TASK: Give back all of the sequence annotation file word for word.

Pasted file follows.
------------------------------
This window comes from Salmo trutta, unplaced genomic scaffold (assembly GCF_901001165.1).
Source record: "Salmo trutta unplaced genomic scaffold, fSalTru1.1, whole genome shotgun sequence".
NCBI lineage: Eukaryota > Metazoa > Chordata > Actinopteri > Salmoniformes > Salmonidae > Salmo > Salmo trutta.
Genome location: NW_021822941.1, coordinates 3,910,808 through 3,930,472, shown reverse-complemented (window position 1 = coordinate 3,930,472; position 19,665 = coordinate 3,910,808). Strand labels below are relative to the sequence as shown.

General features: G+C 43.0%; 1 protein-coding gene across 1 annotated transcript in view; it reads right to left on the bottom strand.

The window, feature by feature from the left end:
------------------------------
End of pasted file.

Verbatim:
This window comes from Salmo trutta, unplaced genomic scaffold (assembly GCF_901001165.1).
Source record: "Salmo trutta unplaced genomic scaffold, fSalTru1.1, whole genome shotgun sequence".
NCBI lineage: Eukaryota > Metazoa > Chordata > Actinopteri > Salmoniformes > Salmonidae > Salmo > Salmo trutta.
Genome location: NW_021822941.1, coordinates 3,910,808 through 3,930,472, shown reverse-complemented (window position 1 = coordinate 3,930,472; position 19,665 = coordinate 3,910,808). Strand labels below are relative to the sequence as shown.

General features: G+C 43.0%; 1 protein-coding gene across 1 annotated transcript in view; it reads right to left on the bottom strand.

The window, feature by feature from the left end: